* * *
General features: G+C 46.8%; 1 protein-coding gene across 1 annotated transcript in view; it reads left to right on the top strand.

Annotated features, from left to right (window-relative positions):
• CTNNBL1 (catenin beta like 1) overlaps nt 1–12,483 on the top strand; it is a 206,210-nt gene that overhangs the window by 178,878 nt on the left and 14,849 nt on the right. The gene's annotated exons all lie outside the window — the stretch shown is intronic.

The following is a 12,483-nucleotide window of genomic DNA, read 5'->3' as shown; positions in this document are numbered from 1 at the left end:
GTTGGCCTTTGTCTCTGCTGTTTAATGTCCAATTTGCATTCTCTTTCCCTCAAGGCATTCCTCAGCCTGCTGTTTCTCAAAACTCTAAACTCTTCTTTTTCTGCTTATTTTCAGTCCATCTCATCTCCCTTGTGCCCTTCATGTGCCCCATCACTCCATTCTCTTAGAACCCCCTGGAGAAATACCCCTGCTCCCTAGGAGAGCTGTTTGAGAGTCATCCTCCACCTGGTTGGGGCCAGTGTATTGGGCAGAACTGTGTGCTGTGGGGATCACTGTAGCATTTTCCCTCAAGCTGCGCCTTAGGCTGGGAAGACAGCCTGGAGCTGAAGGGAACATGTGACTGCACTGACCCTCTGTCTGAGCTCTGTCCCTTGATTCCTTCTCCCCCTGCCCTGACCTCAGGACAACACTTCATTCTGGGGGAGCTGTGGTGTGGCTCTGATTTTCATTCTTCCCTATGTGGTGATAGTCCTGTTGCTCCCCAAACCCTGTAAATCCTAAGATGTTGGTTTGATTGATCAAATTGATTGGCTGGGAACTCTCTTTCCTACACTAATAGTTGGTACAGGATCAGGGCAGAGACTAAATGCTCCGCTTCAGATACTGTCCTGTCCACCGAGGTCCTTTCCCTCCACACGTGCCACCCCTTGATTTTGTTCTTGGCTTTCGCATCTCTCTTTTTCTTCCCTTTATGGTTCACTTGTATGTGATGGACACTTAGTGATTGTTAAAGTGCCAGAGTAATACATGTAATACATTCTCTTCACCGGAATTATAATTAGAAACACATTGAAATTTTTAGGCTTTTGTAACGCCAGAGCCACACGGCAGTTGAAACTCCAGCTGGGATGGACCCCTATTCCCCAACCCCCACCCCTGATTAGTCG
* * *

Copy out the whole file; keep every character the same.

General features: G+C 46.8%; 1 protein-coding gene across 1 annotated transcript in view; it reads left to right on the top strand.

Annotated features, from left to right (window-relative positions):
• CTNNBL1 (catenin beta like 1) overlaps nt 1–12,483 on the top strand; it is a 206,210-nt gene that overhangs the window by 178,878 nt on the left and 14,849 nt on the right. The gene's annotated exons all lie outside the window — the stretch shown is intronic.

The following is a 12,483-nucleotide window of genomic DNA, read 5'->3' as shown; positions in this document are numbered from 1 at the left end:
GTTGGCCTTTGTCTCTGCTGTTTAATGTCCAATTTGCATTCTCTTTCCCTCAAGGCATTCCTCAGCCTGCTGTTTCTCAAAACTCTAAACTCTTCTTTTTCTGCTTATTTTCAGTCCATCTCATCTCCCTTGTGCCCTTCATGTGCCCCATCACTCCATTCTCTTAGAACCCCCTGGAGAAATACCCCTGCTCCCTAGGAGAGCTGTTTGAGAGTCATCCTCCACCTGGTTGGGGCCAGTGTATTGGGCAGAACTGTGTGCTGTGGGGATCACTGTAGCATTTTCCCTCAAGCTGCGCCTTAGGCTGGGAAGACAGCCTGGAGCTGAAGGGAACATGTGACTGCACTGACCCTCTGTCTGAGCTCTGTCCCTTGATTCCTTCTCCCCCTGCCCTGACCTCAGGACAACACTTCATTCTGGGGGAGCTGTGGTGTGGCTCTGATTTTCATTCTTCCCTATGTGGTGATAGTCCTGTTGCTCCCCAAACCCTGTAAATCCTAAGATGTTGGTTTGATTGATCAAATTGATTGGCTGGGAACTCTCTTTCCTACACTAATAGTTGGTACAGGATCAGGGCAGAGACTAAATGCTCCGCTTCAGATACTGTCCTGTCCACCGAGGTCCTTTCCCTCCACACGTGCCACCCCTTGATTTTGTTCTTGGCTTTCGCATCTCTCTTTTTCTTCCCTTTATGGTTCACTTGTATGTGATGGACACTTAGTGATTGTTAAAGTGCCAGAGTAATACATGTAATACATTCTCTTCACCGGAATTATAATTAGAAACACATTGAAATTTTTAGGCTTTTGTAACGCCAGAGCCACACGGCAGTTGAAACTCCAGCTGGGATGGACCCCTATTCCCCAACCCCCACCCCTGATTAGTCG